The final model consists of over 13,000 individual Cyclone primitives and EdgeWise Steel objects. The individual Cyclone primitives are used as subunits, combined in such a way to accurately represent the components found on this site. Everything, from the insulators to the largest substation components can be modeled to provide a visually relevant, fully measurable, and geo-referenced model that can be used for object placement conflicts, inventory and emergency management.
Maser Consulting P.A. is a privately owned, multi-discipline engineering and consulting firm with a unique balance of public and private sector experience. Headquartered in Red Bank, NJ the firm employs over 500 professionals in 18 offices nationwide. The firm’s experienced survey professionals provide a complete array of services from conventional land measurement to geospatial survey including 3D hi-definition laser scanning, mobile LiDAR and Amberg System Technology for rail and tunnel measurement services.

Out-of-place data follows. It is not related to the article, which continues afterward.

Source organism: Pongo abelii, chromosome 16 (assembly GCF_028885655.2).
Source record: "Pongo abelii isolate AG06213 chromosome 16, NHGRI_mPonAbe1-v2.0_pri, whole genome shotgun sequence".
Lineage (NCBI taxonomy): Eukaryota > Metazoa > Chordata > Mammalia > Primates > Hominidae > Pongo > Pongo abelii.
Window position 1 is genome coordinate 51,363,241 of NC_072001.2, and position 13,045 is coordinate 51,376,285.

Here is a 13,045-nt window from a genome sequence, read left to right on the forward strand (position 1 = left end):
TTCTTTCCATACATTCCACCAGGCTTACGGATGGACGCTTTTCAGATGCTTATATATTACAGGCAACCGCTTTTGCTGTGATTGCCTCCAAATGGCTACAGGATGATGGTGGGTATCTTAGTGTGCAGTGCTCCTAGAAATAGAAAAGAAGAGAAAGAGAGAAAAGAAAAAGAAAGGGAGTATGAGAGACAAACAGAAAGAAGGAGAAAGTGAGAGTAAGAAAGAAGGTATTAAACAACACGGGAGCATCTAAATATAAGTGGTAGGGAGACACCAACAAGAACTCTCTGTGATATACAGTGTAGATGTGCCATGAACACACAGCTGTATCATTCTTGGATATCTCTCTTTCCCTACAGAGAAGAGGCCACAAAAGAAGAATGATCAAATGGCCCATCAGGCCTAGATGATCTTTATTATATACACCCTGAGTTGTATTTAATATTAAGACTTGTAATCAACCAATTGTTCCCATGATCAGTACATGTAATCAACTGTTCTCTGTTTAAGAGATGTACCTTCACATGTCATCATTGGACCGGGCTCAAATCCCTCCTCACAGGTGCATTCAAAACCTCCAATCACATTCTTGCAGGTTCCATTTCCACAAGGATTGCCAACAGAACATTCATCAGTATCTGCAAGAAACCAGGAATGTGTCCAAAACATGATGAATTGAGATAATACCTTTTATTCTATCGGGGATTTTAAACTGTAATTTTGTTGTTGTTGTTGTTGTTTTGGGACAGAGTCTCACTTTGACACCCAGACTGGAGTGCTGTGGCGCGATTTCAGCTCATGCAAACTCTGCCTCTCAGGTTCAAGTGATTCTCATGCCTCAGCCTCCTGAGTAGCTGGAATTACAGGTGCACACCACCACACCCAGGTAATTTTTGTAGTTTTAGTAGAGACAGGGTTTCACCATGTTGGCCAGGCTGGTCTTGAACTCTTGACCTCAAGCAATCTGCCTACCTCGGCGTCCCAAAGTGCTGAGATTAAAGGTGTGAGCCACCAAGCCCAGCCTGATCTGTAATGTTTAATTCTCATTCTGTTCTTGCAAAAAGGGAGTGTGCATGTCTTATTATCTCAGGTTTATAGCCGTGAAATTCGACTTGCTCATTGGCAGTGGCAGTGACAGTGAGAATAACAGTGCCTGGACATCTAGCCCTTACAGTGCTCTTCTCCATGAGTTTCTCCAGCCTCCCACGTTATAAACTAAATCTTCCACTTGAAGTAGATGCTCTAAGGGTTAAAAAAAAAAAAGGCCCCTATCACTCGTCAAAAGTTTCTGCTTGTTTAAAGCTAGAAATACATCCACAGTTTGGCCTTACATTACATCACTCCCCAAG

Using UAVs on a Solar Farm
If you owned a solar farm, how would you carry out the inspection of your 100,000 solar panels? You could employ a team of engineers to inspect each solar panel individually and work on the ground to report back any faults. You could implement an algorithm to make you aware of the possibility of underperformance. Whatever you do, you have to do something to ensure output is maximized while minimizing cost.
Team UAV recently completed a projected that used the very latest in Unmanned Aerial Vehicle technology; inspecting 100,000 solar panels and identifying them by individual serial number can now be done in a matter of hours rather than weeks. Using a combination of electro-optical/infrared and multispectral sensors allowed just a 2 man UAV crew to paint a full situational awareness picture to the client, providing 3D densified point cloud models to within 50mm accuracy and generating 380 megapixel orthomosaic images. All of this data was delivered on top of a reliable inspection of all solar panels on site, which saved our client more than 50,000 in traditional manual inspection fees.